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Okay, now I think I understand your question. This is the question I will answer:

• Question: Let $X$ be a connected $4$-dimensional subspace of $SE(3)$ that contains $SO(3)$. Is it possible for $X \setminus SO(3)$ to be connected? Disconnected?

The answer to both questions is yes. So there is no Jordan separation theorem for $4$-dimensional subspaces of $SE(3)$ containing $SO(3)$.

Observation 1: As a space, $SE(3)$ is just the cartesian product of $SO(3)$ with $\mathbb R^3$. Explicitly, we will think of $SE(3)$ as the set $SO(3) \times \mathbb R^3$.

Observation 2: If $X := SO(3) \times \mathbb R$ embeds in $SE(3)$, therefore $SO(3) \times \{0\}$ disconnects it.

Observation 3: If $X := SO(3) \times S^1$, where $S^1 = \{ x \in \mathbb R^2 : |x|=1\}$, then the map $X \to SO(3) \times \mathbb R^3$ given by $(p,x) \longmapsto (p,x,0)$ is an embedding. In particular, $X \setminus (SO(3) \times \{1\})$ is connected.

I'd like to suggest looking at the proof of the generalized Jordan-Brouwer theorem in Guillemin and Pollack, or perhaps in an algebraic topology textbook like Bredon's. This will give you a very flexible set of tools that will let you know quite generally when you can expect a separation theorem, and when you can't.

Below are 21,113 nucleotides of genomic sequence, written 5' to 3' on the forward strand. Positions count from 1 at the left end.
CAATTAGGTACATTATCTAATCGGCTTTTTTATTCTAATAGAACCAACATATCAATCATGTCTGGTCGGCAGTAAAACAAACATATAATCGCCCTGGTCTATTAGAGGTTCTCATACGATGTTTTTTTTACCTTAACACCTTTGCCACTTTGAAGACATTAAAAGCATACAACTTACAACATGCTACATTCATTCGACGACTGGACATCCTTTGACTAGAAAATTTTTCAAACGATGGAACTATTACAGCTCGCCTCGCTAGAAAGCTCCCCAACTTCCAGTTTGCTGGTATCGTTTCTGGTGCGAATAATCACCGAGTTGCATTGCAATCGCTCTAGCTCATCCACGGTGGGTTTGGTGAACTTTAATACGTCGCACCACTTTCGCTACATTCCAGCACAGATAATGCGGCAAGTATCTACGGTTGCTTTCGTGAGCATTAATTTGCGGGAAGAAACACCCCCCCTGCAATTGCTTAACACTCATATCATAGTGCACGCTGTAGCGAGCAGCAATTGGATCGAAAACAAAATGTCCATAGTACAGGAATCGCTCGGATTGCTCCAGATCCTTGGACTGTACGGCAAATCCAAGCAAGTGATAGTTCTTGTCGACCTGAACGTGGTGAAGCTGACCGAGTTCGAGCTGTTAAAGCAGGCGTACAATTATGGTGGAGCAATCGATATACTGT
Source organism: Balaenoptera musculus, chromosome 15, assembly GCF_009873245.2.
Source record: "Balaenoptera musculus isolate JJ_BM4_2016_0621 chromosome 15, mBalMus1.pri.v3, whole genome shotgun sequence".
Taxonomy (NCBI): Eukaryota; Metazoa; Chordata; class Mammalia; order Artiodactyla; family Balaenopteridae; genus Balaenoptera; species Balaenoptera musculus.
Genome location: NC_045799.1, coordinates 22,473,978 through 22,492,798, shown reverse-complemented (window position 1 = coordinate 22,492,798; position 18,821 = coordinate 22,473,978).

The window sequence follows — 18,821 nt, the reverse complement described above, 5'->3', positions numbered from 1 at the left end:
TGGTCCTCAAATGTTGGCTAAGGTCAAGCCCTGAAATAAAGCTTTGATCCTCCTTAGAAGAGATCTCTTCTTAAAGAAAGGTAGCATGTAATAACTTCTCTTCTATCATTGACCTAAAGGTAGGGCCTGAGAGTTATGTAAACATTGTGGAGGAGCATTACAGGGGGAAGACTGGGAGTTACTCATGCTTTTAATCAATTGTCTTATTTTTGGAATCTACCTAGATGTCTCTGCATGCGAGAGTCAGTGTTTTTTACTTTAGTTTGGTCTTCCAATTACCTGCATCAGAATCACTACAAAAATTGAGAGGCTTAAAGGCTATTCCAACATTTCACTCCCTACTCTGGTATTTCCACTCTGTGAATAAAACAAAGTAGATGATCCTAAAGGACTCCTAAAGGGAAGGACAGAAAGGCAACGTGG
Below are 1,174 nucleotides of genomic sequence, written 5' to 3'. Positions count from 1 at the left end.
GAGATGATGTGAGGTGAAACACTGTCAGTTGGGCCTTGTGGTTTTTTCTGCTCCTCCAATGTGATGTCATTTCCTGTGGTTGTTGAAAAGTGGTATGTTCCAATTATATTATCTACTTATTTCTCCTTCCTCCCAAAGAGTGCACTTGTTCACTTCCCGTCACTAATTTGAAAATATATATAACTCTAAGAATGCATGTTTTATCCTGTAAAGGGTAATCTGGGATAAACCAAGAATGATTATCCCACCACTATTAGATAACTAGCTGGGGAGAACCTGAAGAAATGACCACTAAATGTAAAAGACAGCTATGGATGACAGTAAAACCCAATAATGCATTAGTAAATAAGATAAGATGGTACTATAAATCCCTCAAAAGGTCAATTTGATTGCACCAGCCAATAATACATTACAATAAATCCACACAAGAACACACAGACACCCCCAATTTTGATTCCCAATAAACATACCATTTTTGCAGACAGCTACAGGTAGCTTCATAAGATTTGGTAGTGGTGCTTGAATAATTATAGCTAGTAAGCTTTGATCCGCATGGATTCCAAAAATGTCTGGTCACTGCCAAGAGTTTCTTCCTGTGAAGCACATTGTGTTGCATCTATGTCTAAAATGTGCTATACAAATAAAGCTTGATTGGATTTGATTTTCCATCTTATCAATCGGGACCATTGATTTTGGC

Notice: my answer had nothing to do with the fact that $SO(3)$ has a non-trivial fundamental group, or whether or not it is orientable. The key part of the construction is that $SO(3)$ has co-dimension at least $2$ (And actually co-dimension $3$) in $SE(3)$.

1

Okay, now I think I understand your question. This is the question I will answer:

• Question: Let $X$ be a connected $4$-dimensional subspace of $SE(3)$ that contains $SO(3)$. Is it possible for $X \setminus SO(3)$ to be connected? Disconnected?

The answer to both questions is yes. So there is no Jordan separation theorem for $4$-dimensional subspaces of $SE(3)$ containing $SO(3)$.

Observation 1: As a space, $SE(3)$ is just the cartesian product of $SO(3)$ with $\mathbb R^3$. Explicitly, we will think of $SE(3)$ as the set $SO(3) \times \mathbb R^3$.

Observation 2: If $X := SO(3) \times \mathbb R$ embeds in $SE(3)$, therefore $SO(3) \times \{0\}$ disconnects it.

Observation 3: If $X := SO(3) \times S^1$, where $S^1 = \{ x \in \mathbb R^2 : |x|=1\}$, then the map $X \to SO(3) \times \mathbb R^3$ given by $(p,x) \longmapsto (p,x,0)$ is an embedding. In particular, $X \setminus (SO(3) \times \{1\})$ is connected.

Notice: my answer had nothing to do with the fact that $SO(3)$ has a non-trivial fundamental group. The key part of the construction is that $SO(3)$ has co-dimension at least $2$ (And actually co-dimension $3$) in $SE(3)$.